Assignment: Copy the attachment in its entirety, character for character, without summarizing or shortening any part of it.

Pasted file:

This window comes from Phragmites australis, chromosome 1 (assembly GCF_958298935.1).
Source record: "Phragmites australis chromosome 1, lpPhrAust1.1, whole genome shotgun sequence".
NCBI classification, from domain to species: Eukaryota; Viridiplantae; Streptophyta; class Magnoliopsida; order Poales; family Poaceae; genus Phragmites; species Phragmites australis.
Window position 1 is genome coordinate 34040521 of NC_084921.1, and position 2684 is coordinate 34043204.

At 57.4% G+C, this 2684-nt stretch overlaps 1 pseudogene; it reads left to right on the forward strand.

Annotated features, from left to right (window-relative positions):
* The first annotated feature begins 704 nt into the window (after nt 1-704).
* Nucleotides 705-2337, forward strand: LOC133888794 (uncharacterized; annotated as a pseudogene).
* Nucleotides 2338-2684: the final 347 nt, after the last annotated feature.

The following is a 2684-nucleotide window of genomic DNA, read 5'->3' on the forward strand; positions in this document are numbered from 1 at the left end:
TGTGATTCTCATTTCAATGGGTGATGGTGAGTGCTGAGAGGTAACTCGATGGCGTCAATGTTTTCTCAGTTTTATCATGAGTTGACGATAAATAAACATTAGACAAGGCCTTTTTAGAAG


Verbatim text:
This window comes from Phragmites australis, chromosome 1 (assembly GCF_958298935.1).
Source record: "Phragmites australis chromosome 1, lpPhrAust1.1, whole genome shotgun sequence".
NCBI classification, from domain to species: Eukaryota; Viridiplantae; Streptophyta; class Magnoliopsida; order Poales; family Poaceae; genus Phragmites; species Phragmites australis.
Window position 1 is genome coordinate 34040521 of NC_084921.1, and position 2684 is coordinate 34043204.

At 57.4% G+C, this 2684-nt stretch overlaps 1 pseudogene; it reads left to right on the forward strand.

Annotated features, from left to right (window-relative positions):
* The first annotated feature begins 704 nt into the window (after nt 1-704).
* Nucleotides 705-2337, forward strand: LOC133888794 (uncharacterized; annotated as a pseudogene).
* Nucleotides 2338-2684: the final 347 nt, after the last annotated feature.

The following is a 2684-nucleotide window of genomic DNA, read 5'->3' on the forward strand; positions in this document are numbered from 1 at the left end:
TGTGATTCTCATTTCAATGGGTGATGGTGAGTGCTGAGAGGTAACTCGATGGCGTCAATGTTTTCTCAGTTTTATCATGAGTTGACGATAAATAAACATTAGACAAGGCCTTTTTAGAAG